‘In the 1950s, the average age of retirement for men was 67,’ she said. ‘At that time life expectancy was much lower than it is today, yet people are retiring earlier. This means that lifetime income is lower, especially as they often start work much later too, and they have less chance to save for a good later life income.’

She said that it is only since the 1980s that ‘an expectation had developed that people should aspire to retire in their 50s’.

‘This is simply not sensible or sustainable, especially as life expectancy has risen significantly, general health has improved and the physical demands of most types of work have eased,’ said Altmann.

No retirement age

For younger generations the idea of a ‘retirement age’ will be an outdated concept with individual choice, and importantly economic means, determining when a person stops working.

‘The traditional idea of stopping work as soon as you reach a ‘pension age’, whether that be state pension age, or the age at which a private or company pension starts, is now out of date,’ said Altmann.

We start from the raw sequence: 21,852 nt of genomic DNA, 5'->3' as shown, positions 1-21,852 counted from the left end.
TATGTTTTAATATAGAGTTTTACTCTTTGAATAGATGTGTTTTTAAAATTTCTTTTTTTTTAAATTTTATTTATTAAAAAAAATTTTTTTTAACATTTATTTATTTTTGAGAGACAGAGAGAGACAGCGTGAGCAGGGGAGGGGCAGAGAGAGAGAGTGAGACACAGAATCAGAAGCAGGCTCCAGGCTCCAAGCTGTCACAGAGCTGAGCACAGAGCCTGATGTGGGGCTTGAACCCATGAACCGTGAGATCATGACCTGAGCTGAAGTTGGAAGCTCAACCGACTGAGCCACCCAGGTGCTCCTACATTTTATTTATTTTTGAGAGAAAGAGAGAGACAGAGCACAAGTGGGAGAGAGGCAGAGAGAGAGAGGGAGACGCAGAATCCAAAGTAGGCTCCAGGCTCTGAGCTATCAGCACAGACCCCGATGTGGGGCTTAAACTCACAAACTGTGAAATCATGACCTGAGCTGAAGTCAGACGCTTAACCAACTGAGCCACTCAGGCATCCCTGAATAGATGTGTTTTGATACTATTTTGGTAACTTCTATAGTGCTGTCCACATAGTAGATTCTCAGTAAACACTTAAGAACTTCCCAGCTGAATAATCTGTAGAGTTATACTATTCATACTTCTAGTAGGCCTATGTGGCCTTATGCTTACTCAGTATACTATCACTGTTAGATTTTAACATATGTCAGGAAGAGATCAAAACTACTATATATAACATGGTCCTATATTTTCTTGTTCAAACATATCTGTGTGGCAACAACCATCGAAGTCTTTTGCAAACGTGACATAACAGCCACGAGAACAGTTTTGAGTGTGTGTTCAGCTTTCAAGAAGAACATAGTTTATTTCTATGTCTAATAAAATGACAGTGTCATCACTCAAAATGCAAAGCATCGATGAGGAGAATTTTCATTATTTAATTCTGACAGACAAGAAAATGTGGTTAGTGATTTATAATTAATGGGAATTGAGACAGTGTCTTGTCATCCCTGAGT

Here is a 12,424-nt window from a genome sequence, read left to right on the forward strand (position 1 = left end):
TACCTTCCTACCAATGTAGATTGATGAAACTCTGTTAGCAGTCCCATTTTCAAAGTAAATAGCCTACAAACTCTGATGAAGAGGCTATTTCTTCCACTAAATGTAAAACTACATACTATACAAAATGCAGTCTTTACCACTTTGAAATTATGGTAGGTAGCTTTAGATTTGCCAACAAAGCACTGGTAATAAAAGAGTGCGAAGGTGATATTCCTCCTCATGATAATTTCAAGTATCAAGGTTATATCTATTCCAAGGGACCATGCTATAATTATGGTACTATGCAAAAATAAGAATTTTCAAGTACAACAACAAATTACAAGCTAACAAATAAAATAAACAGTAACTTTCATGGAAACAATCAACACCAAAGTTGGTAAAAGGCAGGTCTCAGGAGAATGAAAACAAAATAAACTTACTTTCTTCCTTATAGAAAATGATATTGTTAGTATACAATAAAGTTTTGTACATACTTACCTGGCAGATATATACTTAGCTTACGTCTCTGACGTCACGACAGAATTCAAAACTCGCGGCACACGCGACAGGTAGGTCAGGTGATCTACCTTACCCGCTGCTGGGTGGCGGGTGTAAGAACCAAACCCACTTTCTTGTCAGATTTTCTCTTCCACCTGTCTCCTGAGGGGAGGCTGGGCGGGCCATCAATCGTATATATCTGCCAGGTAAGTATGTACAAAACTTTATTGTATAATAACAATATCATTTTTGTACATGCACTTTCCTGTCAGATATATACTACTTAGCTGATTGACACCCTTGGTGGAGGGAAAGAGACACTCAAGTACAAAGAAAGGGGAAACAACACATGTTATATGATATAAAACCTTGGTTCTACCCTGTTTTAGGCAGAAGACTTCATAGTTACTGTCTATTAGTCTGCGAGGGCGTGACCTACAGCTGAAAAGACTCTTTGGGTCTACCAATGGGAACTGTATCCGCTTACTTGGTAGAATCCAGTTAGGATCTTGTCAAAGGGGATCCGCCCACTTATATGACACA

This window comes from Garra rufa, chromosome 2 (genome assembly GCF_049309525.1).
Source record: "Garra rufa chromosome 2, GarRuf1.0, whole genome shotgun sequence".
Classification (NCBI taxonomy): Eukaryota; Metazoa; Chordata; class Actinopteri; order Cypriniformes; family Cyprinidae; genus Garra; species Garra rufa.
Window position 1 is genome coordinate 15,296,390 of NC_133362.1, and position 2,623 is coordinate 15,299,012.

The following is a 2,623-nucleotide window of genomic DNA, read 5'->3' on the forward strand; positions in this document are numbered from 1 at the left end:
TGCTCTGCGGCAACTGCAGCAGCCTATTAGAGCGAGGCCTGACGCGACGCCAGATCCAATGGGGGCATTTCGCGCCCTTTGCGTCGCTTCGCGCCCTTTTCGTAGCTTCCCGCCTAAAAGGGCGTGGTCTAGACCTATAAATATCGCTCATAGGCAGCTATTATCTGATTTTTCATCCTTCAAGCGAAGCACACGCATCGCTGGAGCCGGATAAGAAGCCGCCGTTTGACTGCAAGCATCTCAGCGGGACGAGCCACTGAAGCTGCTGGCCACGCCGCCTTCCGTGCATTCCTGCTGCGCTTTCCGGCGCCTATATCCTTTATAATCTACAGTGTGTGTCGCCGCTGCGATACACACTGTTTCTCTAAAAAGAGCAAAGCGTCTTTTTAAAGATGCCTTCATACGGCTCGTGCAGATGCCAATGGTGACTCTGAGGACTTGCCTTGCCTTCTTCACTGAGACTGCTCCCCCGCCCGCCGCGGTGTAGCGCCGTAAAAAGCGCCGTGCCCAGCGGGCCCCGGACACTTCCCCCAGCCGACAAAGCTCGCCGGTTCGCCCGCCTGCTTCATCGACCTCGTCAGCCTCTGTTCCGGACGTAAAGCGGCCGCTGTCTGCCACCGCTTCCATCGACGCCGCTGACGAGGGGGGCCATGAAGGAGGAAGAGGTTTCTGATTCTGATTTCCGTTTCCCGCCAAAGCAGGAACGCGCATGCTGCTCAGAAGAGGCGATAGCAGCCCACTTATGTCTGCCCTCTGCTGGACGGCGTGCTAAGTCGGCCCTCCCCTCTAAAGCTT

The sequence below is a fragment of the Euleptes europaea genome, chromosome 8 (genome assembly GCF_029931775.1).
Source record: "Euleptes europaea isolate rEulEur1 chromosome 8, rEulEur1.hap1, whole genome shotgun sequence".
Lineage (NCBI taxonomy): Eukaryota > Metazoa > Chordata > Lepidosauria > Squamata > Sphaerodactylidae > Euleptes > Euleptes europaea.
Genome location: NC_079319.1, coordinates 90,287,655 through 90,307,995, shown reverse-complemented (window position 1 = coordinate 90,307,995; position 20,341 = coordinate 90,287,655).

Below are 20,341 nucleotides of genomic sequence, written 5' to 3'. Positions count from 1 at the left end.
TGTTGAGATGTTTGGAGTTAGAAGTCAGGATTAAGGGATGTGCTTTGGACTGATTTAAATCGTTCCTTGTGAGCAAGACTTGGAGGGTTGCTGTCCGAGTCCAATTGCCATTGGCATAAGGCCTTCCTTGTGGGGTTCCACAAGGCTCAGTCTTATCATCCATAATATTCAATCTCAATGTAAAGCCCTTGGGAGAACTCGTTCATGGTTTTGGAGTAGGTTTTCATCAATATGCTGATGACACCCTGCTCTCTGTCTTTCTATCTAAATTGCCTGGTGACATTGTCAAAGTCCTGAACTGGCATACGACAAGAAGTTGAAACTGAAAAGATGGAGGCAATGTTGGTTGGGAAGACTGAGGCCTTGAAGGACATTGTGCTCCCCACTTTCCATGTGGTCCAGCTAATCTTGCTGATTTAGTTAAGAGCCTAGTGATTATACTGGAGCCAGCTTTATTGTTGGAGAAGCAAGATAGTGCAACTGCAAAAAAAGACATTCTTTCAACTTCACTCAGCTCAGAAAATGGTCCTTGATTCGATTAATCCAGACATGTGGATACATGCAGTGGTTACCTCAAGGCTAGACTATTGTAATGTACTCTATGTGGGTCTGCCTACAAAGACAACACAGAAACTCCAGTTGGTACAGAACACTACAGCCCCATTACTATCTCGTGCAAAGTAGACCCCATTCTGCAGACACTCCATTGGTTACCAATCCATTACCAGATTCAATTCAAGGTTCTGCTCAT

‘There is no official retirement age any more even though many commentators refer to the state pension age as the retirement age. In fact, average retirement age for women is just over 63, which is beyond their state pension age although for men it is still a little under 65.’

The idea of a ‘phased retirement’ which incorporates part-time work, a move to a consultancy role, or temporary time out of the workplace, will be the future of retirement for millennials.

Research by insurer Aegon reveals half of people intend to opt for a phased retirement. ‘People already accept the need to work to a later age and…half of people intend to opt for a phased retirement whereby they gradually reduce the number of hours they work before fully retiring,’ said Aegon managing director David Macmillan.

Retire when you want

In order to retire when you want to, whether that is 55 or 80, you need to make sure you have enough money saved in order to fund your lifestyle.